“Power corrupts”, a commenter on Duncan Green’s blog wrote, “PowerPoint corrupts absolutely.”
Yes, well, we all know about PowerPoint, but what about aid? It’s taken as axiomatic by people such as Dambasa Moyo and Helen Hughes that aid creates corruption. But one of the many troubles with Moyo and Hughes’ work is that so much is taken axiomatic, and so little is argued on the basis of actual evidence.
Speaking of evidence, while one working paper certainly isn’t the final word, the findings of Nicholas Charron’s paper, Exploring the Impact of Foreign Aid on Corruption: Has the ‘Anti-Corruption’ Aid been Effective?, make for interesting reading.
Though many studies have referred to an ‘anti-corruption movement’ beginning in the 1990’s by major international organizations, none has empirically tested its effectiveness on corruption. The data show that from 1997 on, the impact of multilateral aid is strongly and robustly associated with lower corruption levels, while bilateral aid is shown to be an insignificant determinant. An increase in any ODA pre-1997 is associated with higher levels of corruption or has no impact at all. Using panel data from 1986-2006, this study reveals a more nuanced relationship between ODA and corruption than in previous studies and demonstrates that when disaggregating the time periods, there are sensitive temporal effects of ODA’s effect on corruption overlooked by earlier studies, and provides initial evidence of the effectiveness of the international organization (IO), anti-corruption movement in the developing world.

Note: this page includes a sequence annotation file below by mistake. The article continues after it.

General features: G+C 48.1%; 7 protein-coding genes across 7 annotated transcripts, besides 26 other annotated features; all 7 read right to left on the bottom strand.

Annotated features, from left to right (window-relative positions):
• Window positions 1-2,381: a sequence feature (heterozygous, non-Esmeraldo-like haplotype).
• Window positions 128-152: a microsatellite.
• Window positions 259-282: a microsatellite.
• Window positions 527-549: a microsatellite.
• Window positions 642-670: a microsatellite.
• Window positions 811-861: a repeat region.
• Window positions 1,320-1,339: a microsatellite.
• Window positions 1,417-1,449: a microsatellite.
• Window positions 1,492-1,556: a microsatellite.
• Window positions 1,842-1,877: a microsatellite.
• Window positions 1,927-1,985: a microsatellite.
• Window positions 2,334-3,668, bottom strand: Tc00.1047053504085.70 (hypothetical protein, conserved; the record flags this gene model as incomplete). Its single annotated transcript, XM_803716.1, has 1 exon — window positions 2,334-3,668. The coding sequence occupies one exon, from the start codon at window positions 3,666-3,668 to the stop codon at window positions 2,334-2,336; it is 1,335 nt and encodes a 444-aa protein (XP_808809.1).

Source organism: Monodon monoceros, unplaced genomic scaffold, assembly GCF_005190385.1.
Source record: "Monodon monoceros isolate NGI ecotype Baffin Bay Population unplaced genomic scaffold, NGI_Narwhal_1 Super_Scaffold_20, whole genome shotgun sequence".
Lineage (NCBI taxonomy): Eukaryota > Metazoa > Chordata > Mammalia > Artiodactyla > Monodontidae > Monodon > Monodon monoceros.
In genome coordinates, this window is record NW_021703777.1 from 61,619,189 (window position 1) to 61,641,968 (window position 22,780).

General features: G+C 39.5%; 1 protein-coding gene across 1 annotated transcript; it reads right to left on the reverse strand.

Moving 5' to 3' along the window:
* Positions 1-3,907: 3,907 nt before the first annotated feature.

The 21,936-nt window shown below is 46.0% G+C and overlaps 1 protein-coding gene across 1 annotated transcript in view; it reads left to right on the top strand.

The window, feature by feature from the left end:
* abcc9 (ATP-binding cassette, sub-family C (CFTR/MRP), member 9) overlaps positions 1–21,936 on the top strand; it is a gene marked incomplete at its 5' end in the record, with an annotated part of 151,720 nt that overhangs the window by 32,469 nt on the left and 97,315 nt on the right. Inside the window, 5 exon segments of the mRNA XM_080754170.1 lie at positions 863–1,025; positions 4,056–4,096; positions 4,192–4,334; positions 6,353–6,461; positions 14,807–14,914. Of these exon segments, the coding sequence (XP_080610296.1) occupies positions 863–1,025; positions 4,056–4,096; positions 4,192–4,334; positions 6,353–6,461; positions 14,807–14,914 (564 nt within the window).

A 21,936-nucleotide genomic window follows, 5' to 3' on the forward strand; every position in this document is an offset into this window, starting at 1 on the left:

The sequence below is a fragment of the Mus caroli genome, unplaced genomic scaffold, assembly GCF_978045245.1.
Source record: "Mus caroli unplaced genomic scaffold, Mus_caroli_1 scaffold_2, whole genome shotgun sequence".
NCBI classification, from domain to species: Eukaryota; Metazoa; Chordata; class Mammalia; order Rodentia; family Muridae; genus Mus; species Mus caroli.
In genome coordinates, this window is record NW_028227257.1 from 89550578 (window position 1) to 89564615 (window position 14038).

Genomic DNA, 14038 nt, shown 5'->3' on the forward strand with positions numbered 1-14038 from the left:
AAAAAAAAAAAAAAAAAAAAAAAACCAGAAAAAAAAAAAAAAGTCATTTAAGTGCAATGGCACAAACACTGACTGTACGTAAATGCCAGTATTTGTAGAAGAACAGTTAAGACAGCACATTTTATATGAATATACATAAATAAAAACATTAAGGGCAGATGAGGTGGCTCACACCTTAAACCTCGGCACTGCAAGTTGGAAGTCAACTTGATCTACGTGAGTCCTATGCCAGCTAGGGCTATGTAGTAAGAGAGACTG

This would certainly correspond with the belief of many in the aid world that the aid game changed somewhat around the turn of the millennium, with less aid being given for overtly political reasons and a much greater emphasis being placed on aid quality.